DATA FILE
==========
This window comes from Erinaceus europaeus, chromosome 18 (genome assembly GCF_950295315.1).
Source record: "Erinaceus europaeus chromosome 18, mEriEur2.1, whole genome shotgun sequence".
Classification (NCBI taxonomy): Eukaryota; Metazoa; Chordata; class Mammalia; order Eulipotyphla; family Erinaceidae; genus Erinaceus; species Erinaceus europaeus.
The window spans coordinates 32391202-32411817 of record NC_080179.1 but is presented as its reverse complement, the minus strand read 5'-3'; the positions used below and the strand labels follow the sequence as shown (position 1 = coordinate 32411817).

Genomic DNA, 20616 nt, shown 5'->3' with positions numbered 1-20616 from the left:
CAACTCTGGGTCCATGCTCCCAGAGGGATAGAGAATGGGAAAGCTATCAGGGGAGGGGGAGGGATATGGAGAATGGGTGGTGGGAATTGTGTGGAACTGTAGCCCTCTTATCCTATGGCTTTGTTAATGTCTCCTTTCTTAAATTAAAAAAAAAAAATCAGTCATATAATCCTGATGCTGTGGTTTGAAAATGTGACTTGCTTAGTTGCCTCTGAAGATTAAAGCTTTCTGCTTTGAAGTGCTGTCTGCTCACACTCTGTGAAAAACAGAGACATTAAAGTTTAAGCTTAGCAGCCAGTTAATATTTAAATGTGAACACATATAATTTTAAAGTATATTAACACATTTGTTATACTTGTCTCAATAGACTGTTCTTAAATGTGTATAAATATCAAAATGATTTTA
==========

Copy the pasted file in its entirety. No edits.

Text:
This window comes from Erinaceus europaeus, chromosome 18 (genome assembly GCF_950295315.1).
Source record: "Erinaceus europaeus chromosome 18, mEriEur2.1, whole genome shotgun sequence".
Classification (NCBI taxonomy): Eukaryota; Metazoa; Chordata; class Mammalia; order Eulipotyphla; family Erinaceidae; genus Erinaceus; species Erinaceus europaeus.
The window spans coordinates 32391202-32411817 of record NC_080179.1 but is presented as its reverse complement, the minus strand read 5'-3'; the positions used below and the strand labels follow the sequence as shown (position 1 = coordinate 32411817).

Genomic DNA, 20616 nt, shown 5'->3' with positions numbered 1-20616 from the left:
CAACTCTGGGTCCATGCTCCCAGAGGGATAGAGAATGGGAAAGCTATCAGGGGAGGGGGAGGGATATGGAGAATGGGTGGTGGGAATTGTGTGGAACTGTAGCCCTCTTATCCTATGGCTTTGTTAATGTCTCCTTTCTTAAATTAAAAAAAAAAAATCAGTCATATAATCCTGATGCTGTGGTTTGAAAATGTGACTTGCTTAGTTGCCTCTGAAGATTAAAGCTTTCTGCTTTGAAGTGCTGTCTGCTCACACTCTGTGAAAAACAGAGACATTAAAGTTTAAGCTTAGCAGCCAGTTAATATTTAAATGTGAACACATATAATTTTAAAGTATATTAACACATTTGTTATACTTGTCTCAATAGACTGTTCTTAAATGTGTATAAATATCAAAATGATTTTA